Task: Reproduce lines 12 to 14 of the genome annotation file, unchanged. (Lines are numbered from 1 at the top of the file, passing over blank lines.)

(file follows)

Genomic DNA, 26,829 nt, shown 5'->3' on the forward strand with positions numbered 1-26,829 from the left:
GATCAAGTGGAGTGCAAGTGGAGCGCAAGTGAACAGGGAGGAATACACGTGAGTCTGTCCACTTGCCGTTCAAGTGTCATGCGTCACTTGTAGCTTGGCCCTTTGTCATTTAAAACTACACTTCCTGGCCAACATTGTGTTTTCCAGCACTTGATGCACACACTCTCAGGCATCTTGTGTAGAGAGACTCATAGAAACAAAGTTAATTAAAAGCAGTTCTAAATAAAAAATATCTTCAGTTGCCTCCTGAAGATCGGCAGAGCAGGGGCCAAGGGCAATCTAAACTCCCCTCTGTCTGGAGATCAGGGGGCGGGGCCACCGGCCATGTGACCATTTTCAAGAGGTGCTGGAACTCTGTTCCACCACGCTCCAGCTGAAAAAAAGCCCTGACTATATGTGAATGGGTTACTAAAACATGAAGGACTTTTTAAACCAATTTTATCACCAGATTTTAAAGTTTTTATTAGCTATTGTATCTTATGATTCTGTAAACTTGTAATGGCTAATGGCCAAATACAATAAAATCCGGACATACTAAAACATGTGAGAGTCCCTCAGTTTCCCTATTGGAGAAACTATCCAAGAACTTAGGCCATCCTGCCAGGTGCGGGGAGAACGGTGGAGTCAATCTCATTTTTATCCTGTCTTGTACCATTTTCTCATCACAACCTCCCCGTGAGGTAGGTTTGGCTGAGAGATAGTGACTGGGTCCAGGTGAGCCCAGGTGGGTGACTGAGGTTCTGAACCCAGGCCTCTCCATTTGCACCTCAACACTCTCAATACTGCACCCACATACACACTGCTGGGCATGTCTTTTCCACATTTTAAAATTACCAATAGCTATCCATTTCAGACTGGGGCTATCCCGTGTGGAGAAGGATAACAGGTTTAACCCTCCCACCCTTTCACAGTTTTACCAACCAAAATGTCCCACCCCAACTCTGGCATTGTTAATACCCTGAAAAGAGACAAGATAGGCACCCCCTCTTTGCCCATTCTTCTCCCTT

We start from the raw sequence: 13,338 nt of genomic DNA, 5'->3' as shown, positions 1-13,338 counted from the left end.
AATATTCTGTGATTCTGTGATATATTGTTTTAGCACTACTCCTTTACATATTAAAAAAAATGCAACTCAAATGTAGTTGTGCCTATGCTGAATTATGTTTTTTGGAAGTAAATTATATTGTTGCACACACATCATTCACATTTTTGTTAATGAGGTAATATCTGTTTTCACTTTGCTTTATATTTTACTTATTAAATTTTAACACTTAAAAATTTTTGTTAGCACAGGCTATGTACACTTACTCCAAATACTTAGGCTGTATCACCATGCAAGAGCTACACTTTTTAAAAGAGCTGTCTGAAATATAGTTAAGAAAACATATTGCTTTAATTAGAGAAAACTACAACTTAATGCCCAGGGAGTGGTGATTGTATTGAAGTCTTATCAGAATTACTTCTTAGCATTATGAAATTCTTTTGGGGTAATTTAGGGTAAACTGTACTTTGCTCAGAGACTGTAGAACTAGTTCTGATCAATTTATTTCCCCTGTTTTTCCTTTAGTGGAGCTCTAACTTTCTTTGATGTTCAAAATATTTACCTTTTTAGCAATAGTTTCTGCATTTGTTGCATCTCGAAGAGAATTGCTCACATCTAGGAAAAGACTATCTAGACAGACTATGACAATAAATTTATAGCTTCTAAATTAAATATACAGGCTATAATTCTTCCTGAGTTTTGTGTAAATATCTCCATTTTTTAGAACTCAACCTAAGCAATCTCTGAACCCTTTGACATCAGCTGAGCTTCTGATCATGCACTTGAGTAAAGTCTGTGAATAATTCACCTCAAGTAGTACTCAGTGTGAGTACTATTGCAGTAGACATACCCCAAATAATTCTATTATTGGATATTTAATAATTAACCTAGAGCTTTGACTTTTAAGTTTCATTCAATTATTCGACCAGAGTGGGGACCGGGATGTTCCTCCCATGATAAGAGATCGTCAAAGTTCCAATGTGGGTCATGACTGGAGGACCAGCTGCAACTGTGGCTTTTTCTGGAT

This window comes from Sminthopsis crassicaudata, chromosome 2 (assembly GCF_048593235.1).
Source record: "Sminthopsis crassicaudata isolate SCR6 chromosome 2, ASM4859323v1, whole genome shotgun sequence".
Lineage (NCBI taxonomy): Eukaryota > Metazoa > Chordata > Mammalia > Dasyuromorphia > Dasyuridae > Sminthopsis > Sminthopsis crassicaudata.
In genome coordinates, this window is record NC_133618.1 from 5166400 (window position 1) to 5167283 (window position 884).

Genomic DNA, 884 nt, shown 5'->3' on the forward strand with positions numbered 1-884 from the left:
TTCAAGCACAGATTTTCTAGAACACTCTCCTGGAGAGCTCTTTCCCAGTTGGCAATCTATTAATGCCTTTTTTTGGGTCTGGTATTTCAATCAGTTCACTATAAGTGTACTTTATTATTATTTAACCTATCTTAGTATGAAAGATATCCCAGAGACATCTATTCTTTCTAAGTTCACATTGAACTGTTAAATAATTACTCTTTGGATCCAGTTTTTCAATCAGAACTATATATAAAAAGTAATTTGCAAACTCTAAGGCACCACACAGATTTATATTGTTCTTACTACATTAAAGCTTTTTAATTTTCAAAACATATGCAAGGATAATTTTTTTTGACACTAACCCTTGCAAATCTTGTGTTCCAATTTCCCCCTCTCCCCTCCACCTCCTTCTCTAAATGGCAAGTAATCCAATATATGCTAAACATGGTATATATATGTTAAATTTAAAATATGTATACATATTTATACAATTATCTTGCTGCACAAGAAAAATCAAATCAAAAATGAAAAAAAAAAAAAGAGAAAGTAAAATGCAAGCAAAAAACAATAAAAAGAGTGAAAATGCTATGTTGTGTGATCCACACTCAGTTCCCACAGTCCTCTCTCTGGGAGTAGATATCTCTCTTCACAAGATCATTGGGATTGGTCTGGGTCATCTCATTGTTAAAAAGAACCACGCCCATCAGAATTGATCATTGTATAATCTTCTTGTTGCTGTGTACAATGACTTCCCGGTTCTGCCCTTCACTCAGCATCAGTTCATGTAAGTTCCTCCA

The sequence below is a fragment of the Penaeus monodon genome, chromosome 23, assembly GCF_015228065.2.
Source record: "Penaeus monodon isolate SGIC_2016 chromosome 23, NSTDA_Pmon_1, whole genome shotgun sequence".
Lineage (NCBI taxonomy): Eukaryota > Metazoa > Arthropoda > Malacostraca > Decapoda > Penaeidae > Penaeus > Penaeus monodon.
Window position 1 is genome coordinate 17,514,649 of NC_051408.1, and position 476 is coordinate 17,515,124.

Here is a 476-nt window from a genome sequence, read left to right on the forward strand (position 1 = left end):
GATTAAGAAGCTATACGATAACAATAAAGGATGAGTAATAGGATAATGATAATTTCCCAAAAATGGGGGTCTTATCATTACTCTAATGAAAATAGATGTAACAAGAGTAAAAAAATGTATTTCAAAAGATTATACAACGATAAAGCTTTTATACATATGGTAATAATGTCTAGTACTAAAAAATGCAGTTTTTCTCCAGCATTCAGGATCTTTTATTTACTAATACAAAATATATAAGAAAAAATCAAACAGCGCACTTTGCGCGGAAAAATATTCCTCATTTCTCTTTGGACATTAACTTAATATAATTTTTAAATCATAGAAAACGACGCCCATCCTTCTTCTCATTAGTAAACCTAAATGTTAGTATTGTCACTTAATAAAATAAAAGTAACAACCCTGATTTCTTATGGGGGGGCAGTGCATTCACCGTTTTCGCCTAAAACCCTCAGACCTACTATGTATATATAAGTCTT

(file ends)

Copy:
Source record: "Penaeus monodon isolate SGIC_2016 chromosome 23, NSTDA_Pmon_1, whole genome shotgun sequence".
Lineage (NCBI taxonomy): Eukaryota > Metazoa > Arthropoda > Malacostraca > Decapoda > Penaeidae > Penaeus > Penaeus monodon.
Window position 1 is genome coordinate 17,514,649 of NC_051408.1, and position 476 is coordinate 17,515,124.